There was the scene where Oprah as Gloria has been waiting and waiting for Cecil to get home. She’s a little drunk and starved for affection, not to mention a bit jealous of the reigning queen of the White House: Jacqueline Kennedy. She’s in bed and gets up and goes to her vanity and begins applying layers and layers of lipstick, as if she’s about to be whisked off to a ball.

Daniels was so nervous shooting the sequence. "The world knows Oprah Winfrey, so how do I get the world to not recognize her as Oprah? How do I get her to disappear? She sarcastically asks Mrs. Kennedy, as if Cecil is an intimate. She jokes if she should speak French, and wants to know how many pairs of shoes Mrs. Kennedy owns. She is resentful that her husband is in the White House tending to the Kennedy instead of tending to his wife. I was terrified and nervous because it’s intimidating to critique her. It was nerve-wracking carrying the burden of her performances in The Color Purple and Beloved. She was a genius in both."

But he soon threw all his worries out the door. Winfrey continues to prove that in the acting department she’s a force to be reckoned with.

She certainly arrived ready to work, says the director. "On Oprah’s first day, she came with guns blazing. She never held herself differently than any other actor, even standing in line for catering. She arrived every day on her own, without an entourage, fully-prepared and supportive to the entire process. More often than not, she met me head to head the character we created for her."

Daniels, crew, and cast always had Winfrey’s back and were extraordinarily supportive; however, there were some butting of heads. After all, she’s quite a strong-willed and savvy person. Daniels, knowing her and realizing this, didn’t hesitate to listen.

OPRAH WINFREY, who’s been offered many roles while she was building her OWN, is returning to the screen for the first time in 15 years. "I became involved because Lee was relentless. He wouldn’t take no for an answer. In desperation, I finally said yes. He told me the role would take a lot of time. He approached me saying Gloria would be a small part, but it kept growing. She went from loving, happy wife to discontented housewife. ‘I’m going to shoot all your stuff at one time,’ he said. That didn’t happen. I had a lot of apprehensions. I just didn’t want to embarrass myself."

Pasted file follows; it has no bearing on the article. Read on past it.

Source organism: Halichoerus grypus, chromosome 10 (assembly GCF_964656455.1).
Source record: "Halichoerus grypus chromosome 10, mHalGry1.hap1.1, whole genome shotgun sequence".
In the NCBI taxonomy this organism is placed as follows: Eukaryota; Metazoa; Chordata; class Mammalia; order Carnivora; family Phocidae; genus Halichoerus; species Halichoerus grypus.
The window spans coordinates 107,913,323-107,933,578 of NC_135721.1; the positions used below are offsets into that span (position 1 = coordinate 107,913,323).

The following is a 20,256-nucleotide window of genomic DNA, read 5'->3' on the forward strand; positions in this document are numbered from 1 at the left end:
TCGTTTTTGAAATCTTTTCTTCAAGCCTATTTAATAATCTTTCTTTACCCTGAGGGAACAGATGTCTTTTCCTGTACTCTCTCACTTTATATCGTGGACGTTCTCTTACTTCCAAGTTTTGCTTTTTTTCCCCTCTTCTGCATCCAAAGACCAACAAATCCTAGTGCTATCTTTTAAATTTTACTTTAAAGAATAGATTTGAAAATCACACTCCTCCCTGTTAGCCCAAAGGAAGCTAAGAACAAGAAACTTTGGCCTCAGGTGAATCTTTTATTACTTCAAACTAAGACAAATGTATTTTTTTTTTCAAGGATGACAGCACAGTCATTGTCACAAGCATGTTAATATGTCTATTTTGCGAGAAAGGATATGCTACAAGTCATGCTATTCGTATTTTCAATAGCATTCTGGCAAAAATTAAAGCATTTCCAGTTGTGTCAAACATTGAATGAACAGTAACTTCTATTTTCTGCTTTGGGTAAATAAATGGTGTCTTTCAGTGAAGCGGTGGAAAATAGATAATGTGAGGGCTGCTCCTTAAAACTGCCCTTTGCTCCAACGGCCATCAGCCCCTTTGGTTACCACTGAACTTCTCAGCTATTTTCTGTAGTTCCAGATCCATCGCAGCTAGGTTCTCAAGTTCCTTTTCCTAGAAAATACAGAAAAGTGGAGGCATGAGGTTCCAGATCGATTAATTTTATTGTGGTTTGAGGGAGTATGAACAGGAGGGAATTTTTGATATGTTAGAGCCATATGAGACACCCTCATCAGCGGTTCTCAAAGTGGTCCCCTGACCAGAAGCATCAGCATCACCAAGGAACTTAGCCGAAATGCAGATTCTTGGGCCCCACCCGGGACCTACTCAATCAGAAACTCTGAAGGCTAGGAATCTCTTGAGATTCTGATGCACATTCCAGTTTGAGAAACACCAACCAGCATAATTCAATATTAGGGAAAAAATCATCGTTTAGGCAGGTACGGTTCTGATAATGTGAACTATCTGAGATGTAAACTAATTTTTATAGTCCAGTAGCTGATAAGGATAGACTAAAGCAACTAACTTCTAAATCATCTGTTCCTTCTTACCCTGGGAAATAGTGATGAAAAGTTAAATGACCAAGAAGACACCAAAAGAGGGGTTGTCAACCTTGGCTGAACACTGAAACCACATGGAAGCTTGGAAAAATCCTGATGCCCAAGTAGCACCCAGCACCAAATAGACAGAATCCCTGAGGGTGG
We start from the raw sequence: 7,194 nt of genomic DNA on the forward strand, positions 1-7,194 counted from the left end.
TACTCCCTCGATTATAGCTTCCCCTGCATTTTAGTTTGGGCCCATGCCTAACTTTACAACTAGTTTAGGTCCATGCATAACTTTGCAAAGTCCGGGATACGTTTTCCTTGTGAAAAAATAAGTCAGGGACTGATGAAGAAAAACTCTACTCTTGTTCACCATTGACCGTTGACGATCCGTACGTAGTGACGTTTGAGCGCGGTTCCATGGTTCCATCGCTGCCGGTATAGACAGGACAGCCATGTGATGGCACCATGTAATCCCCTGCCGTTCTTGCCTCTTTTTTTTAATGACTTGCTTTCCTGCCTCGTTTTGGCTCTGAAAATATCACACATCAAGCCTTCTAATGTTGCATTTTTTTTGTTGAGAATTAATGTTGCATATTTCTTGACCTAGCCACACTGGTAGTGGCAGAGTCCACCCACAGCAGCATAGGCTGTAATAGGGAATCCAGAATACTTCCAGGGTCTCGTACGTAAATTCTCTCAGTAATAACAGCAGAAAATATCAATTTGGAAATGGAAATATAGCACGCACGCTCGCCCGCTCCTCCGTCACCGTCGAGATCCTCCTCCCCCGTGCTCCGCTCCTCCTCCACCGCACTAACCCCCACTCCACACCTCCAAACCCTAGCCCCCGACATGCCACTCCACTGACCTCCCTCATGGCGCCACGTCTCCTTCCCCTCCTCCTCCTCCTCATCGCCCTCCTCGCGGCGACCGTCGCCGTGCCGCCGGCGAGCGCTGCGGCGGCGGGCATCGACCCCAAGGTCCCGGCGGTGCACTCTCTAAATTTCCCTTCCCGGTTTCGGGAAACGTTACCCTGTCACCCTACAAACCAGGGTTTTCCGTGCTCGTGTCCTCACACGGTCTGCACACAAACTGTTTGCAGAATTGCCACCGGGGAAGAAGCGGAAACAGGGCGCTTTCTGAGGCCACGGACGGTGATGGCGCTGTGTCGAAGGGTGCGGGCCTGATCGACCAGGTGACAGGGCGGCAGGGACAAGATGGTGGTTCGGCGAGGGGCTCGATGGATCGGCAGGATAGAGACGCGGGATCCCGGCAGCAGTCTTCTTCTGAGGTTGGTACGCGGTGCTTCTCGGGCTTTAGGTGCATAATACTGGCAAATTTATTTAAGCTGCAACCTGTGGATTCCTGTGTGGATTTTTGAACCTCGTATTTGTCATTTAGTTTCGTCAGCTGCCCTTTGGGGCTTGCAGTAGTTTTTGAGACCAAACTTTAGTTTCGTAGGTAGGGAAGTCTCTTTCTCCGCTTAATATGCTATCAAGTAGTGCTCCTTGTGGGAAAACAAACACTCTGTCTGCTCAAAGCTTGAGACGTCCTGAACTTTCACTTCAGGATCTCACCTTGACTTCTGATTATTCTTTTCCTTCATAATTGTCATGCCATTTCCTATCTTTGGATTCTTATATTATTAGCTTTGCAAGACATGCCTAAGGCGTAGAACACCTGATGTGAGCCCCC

In the end, regarding the arc of the story, it came down to being a student of her African American history, "knowing who you are. If you do, you have the ability to move forward with the strength not just of yourself but also the strength of your entire ancestry. However, an appealing aspect of the film is that our characters have a deep bond of love through all the strains, through Gloria’s alcoholism, and all else. I wanted to convey a parent’s love for their children – that we ‘re more alike than different."

Winfrey, speaking of the cruel and inhuman events of the civil rights era, observes, "I was fortunate. I left Mississippi when I was six, to live in Milwaukee. I never went to a segregated school. I was never called the n-word. In Chicago, when I went on TV, I was told to be myself. I made a living being myself. My career created my authority."

Winfrey says she saw the film as "an opportunity to pay tribute to the spirit and integrity of the women in the South – like my mother, grandmother, and great grandmother who were maids, and her mother who was a slave. It’s a way to validate their courage. They had this fire within them and stood by their men and held their families together with grit and determination. None of us would be here were it not for them. They’re the connection we all stand on. They paved the way for the generations that followed."

She looked at the role of Gloria as "an opportunity share so many of those women’s stories and lives. I look at the film as an offering to our nation." She further explained that she saw the film "as a way of letting audiences see the tenderness and love between a black couple and their love for their family, which is something you rarely see."

Click Here For Trailer "The Butler"

In one of The Butler‘s most memorable scenes, Cecil and Gloria’s son Louis, now, after being a lunch counter protester, beaten and arrested several times, an entrenched activist with the Black Panthers, comes home for a visit. Everything goes well until he insults black trailblazers of being Uncle Toms. Cecil grows violent and goes to kick him out. He insults his father for being a butler in the service of the white man. Gloria wallops him good!